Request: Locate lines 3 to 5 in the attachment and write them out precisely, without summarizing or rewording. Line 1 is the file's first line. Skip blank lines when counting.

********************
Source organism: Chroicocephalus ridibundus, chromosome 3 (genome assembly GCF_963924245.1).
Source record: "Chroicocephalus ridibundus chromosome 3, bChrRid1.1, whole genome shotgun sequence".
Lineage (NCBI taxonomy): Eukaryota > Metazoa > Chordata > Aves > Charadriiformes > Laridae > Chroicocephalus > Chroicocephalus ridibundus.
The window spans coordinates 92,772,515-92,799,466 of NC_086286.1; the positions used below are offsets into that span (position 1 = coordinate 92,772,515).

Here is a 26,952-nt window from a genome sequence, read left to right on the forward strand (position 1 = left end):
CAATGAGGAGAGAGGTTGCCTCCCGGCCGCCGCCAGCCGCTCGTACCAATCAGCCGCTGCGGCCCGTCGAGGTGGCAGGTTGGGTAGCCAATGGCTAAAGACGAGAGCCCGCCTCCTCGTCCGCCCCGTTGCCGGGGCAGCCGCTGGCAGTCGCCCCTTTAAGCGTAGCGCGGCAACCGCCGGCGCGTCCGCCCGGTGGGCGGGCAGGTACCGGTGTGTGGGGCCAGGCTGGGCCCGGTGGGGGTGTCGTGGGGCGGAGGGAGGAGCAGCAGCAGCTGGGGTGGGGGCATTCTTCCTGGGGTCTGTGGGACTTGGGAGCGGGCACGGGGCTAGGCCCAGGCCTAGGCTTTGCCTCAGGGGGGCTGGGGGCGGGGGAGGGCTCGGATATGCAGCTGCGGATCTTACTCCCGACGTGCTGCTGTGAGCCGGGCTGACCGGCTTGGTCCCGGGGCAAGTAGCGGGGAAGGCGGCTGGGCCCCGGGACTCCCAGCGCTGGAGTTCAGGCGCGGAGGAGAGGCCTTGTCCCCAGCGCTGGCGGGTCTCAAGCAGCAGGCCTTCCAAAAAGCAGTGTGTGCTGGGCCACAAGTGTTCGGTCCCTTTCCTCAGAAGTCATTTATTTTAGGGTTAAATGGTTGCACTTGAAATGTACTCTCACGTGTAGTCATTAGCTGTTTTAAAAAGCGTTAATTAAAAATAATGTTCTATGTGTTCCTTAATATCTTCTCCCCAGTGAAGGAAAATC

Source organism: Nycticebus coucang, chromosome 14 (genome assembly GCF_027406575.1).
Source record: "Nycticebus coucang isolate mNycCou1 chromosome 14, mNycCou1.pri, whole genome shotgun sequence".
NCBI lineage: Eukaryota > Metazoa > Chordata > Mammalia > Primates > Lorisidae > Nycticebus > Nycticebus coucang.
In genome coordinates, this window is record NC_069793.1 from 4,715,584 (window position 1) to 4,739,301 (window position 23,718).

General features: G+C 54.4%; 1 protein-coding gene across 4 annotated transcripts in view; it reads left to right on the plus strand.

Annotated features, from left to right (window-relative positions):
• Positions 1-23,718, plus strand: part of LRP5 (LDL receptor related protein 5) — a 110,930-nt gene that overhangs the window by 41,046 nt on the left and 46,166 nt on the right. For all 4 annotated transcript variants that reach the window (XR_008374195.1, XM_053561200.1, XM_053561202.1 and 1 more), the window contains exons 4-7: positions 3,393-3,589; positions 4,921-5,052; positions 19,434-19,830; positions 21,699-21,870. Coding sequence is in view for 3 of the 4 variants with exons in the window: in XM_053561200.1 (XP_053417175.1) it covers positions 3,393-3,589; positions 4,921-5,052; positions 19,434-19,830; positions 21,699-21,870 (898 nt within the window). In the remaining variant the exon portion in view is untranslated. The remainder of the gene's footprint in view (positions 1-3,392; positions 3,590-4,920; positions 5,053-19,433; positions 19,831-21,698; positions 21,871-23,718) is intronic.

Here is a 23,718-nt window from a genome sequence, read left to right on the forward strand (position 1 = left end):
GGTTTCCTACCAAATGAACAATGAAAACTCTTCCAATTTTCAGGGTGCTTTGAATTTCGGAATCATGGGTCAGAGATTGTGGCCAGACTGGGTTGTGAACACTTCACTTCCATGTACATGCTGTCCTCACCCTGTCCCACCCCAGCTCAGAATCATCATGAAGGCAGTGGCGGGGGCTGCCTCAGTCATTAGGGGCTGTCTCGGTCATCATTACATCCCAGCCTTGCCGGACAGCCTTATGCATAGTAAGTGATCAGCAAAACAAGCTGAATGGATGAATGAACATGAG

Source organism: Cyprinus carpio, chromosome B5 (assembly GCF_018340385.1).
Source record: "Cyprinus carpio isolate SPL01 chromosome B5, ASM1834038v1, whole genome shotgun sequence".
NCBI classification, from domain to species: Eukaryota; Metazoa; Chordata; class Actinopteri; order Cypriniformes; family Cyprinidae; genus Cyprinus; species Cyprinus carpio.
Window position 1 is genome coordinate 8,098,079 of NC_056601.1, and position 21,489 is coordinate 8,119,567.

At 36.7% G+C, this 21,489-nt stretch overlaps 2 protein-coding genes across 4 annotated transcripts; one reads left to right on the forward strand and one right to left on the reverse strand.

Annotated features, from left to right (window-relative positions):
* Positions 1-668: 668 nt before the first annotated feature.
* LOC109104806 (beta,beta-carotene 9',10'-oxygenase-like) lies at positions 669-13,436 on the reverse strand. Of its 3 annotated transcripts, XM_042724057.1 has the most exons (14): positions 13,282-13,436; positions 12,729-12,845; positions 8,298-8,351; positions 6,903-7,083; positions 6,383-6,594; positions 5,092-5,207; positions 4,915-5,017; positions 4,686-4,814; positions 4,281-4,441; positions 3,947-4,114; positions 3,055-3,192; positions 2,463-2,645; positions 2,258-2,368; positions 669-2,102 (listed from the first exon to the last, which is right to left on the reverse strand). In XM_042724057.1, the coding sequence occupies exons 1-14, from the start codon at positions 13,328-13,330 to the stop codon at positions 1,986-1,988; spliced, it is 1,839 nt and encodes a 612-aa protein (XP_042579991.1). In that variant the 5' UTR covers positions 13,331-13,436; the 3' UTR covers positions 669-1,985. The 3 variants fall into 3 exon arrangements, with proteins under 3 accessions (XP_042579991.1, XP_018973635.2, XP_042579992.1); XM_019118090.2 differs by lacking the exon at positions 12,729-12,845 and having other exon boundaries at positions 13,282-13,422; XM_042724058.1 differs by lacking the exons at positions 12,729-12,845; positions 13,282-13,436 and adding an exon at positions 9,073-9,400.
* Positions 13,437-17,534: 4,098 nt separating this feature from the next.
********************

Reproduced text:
Lineage (NCBI taxonomy): Eukaryota > Metazoa > Chordata > Aves > Charadriiformes > Laridae > Chroicocephalus > Chroicocephalus ridibundus.
The window spans coordinates 92,772,515-92,799,466 of NC_086286.1; the positions used below are offsets into that span (position 1 = coordinate 92,772,515).

Here is a 26,952-nt window from a genome sequence, read left to right on the forward strand (position 1 = left end):